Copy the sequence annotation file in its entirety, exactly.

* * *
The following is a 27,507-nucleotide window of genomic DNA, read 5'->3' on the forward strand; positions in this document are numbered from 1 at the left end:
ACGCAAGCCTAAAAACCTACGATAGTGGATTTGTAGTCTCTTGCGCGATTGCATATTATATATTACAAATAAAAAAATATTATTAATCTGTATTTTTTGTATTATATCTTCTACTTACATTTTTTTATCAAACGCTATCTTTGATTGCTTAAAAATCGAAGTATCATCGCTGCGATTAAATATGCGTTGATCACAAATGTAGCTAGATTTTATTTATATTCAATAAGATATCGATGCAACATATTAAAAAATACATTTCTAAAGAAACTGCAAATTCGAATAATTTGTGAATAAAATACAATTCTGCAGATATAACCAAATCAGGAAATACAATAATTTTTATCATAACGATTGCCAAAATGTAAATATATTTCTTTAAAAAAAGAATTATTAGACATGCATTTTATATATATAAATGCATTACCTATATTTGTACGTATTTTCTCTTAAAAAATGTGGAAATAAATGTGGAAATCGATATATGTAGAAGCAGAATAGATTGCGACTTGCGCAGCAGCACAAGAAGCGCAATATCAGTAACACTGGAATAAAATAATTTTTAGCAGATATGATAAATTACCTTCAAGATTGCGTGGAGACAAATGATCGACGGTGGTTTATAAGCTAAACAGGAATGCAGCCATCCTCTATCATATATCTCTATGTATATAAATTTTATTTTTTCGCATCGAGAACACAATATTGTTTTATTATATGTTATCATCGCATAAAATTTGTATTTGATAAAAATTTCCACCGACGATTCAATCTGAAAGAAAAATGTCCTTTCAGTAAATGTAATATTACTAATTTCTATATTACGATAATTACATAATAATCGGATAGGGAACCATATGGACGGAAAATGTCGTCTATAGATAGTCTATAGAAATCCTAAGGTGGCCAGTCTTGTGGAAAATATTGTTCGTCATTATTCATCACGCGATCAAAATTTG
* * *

The following is a 27,507-nucleotide window of genomic DNA, read 5'->3' on the forward strand; positions in this document are numbered from 1 at the left end:
ACGCAAGCCTAAAAACCTACGATAGTGGATTTGTAGTCTCTTGCGCGATTGCATATTATATATTACAAATAAAAAAATATTATTAATCTGTATTTTTTGTATTATATCTTCTACTTACATTTTTTTATCAAACGCTATCTTTGATTGCTTAAAAATCGAAGTATCATCGCTGCGATTAAATATGCGTTGATCACAAATGTAGCTAGATTTTATTTATATTCAATAAGATATCGATGCAACATATTAAAAAATACATTTCTAAAGAAACTGCAAATTCGAATAATTTGTGAATAAAATACAATTCTGCAGATATAACCAAATCAGGAAATACAATAATTTTTATCATAACGATTGCCAAAATGTAAATATATTTCTTTAAAAAAAGAATTATTAGACATGCATTTTATATATATAAATGCATTACCTATATTTGTACGTATTTTCTCTTAAAAAATGTGGAAATAAATGTGGAAATCGATATATGTAGAAGCAGAATAGATTGCGACTTGCGCAGCAGCACAAGAAGCGCAATATCAGTAACACTGGAATAAAATAATTTTTAGCAGATATGATAAATTACCTTCAAGATTGCGTGGAGACAAATGATCGACGGTGGTTTATAAGCTAAACAGGAATGCAGCCATCCTCTATCATATATCTCTATGTATATAAATTTTATTTTTTCGCATCGAGAACACAATATTGTTTTATTATATGTTATCATCGCATAAAATTTGTATTTGATAAAAATTTCCACCGACGATTCAATCTGAAAGAAAAATGTCCTTTCAGTAAATGTAATATTACTAATTTCTATATTACGATAATTACATAATAATCGGATAGGGAACCATATGGACGGAAAATGTCGTCTATAGATAGTCTATAGAAATCCTAAGGTGGCCAGTCTTGTGGAAAATATTGTTCGTCATTATTCATCACGCGATCAAAATTTG